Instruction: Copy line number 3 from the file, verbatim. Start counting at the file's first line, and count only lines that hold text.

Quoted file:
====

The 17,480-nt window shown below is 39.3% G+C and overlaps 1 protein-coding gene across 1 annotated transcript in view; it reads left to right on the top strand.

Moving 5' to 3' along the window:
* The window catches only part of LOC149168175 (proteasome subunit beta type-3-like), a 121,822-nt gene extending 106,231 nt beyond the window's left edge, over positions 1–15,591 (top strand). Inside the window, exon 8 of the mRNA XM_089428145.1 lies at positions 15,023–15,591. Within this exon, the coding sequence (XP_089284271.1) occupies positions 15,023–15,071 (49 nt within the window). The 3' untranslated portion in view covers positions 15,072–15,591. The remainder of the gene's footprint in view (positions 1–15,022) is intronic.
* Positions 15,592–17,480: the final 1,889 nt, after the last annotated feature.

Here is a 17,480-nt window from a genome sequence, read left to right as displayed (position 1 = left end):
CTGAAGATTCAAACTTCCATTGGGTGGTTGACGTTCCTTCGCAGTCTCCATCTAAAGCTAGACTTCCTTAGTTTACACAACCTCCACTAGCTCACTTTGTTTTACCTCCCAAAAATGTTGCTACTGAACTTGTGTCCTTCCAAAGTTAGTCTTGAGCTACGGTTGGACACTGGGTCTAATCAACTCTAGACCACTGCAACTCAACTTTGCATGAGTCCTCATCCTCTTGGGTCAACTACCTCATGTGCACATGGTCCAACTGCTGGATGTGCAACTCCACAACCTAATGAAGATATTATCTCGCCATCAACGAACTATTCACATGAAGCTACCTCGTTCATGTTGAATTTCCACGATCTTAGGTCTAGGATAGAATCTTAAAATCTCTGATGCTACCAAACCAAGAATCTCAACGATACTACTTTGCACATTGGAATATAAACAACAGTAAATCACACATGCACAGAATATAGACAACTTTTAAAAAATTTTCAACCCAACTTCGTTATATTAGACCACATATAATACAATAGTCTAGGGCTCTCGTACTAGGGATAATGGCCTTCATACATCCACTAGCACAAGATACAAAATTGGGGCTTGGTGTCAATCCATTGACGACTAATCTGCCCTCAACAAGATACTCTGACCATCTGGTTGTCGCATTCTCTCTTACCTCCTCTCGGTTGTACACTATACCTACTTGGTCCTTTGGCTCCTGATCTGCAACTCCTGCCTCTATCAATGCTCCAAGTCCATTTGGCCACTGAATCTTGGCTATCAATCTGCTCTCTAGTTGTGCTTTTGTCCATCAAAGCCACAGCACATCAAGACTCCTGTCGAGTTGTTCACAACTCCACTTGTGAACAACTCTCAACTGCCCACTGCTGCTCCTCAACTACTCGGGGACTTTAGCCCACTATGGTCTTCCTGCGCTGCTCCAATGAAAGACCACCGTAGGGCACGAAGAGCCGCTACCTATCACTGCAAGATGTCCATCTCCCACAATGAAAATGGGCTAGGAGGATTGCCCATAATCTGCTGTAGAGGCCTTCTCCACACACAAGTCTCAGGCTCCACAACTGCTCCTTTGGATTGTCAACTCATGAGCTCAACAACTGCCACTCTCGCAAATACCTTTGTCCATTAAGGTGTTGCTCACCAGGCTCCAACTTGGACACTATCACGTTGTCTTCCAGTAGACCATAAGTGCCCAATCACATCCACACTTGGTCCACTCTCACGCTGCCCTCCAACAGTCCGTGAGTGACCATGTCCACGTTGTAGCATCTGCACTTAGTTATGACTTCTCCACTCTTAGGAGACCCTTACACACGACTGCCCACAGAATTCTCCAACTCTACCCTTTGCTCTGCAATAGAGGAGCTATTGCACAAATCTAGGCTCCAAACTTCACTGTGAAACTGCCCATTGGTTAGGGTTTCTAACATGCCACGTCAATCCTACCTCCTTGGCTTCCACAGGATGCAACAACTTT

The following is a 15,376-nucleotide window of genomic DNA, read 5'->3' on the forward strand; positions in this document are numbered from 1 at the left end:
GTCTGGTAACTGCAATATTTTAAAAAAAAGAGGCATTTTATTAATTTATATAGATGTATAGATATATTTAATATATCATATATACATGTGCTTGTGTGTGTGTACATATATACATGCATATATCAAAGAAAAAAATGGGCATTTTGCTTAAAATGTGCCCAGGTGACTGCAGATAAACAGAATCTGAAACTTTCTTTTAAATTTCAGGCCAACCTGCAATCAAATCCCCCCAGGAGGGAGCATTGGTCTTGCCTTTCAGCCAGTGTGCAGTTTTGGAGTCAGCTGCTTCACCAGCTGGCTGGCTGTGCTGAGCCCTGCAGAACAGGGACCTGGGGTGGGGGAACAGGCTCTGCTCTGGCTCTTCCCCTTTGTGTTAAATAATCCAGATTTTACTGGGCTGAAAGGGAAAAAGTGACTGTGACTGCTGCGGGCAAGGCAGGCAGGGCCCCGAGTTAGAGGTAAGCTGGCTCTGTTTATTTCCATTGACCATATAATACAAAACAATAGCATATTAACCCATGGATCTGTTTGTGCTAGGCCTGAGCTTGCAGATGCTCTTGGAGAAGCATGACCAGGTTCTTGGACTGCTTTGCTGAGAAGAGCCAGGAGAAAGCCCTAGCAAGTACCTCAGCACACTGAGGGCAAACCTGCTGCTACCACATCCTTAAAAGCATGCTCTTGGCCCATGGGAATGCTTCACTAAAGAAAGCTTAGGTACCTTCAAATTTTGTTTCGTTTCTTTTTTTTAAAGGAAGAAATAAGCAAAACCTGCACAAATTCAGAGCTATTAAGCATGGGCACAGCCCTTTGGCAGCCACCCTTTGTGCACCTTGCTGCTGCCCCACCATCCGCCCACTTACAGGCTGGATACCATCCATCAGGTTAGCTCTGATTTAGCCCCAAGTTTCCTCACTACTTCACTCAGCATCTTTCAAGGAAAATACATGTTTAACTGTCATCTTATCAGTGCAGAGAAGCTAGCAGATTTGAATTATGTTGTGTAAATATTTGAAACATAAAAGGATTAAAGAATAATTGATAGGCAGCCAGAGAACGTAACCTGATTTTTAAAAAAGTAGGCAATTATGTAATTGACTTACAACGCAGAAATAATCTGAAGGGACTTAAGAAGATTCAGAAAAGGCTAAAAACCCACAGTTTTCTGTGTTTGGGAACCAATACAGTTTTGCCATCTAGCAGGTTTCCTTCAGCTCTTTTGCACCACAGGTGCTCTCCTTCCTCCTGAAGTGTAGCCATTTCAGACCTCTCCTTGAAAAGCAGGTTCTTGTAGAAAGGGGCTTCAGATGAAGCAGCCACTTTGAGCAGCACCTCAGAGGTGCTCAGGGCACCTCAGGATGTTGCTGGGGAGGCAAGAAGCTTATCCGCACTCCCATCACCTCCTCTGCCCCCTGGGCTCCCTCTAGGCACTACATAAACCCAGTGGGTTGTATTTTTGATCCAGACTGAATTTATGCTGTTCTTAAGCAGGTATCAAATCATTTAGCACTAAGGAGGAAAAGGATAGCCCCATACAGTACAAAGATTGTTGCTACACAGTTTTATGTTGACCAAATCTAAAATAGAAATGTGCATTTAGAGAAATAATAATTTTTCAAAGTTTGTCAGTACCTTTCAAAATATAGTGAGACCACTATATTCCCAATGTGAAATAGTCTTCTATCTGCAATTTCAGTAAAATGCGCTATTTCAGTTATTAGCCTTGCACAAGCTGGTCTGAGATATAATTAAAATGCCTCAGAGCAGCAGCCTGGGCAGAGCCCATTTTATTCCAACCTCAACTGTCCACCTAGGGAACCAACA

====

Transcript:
* The window catches only part of LOC149168175 (proteasome subunit beta type-3-like), a 121,822-nt gene extending 106,231 nt beyond the window's left edge, over positions 1–15,591 (top strand). Inside the window, exon 8 of the mRNA XM_089428145.1 lies at positions 15,023–15,591. Within this exon, the coding sequence (XP_089284271.1) occupies positions 15,023–15,071 (49 nt within the window). The 3' untranslated portion in view covers positions 15,072–15,591. The remainder of the gene's footprint in view (positions 1–15,022) is intronic.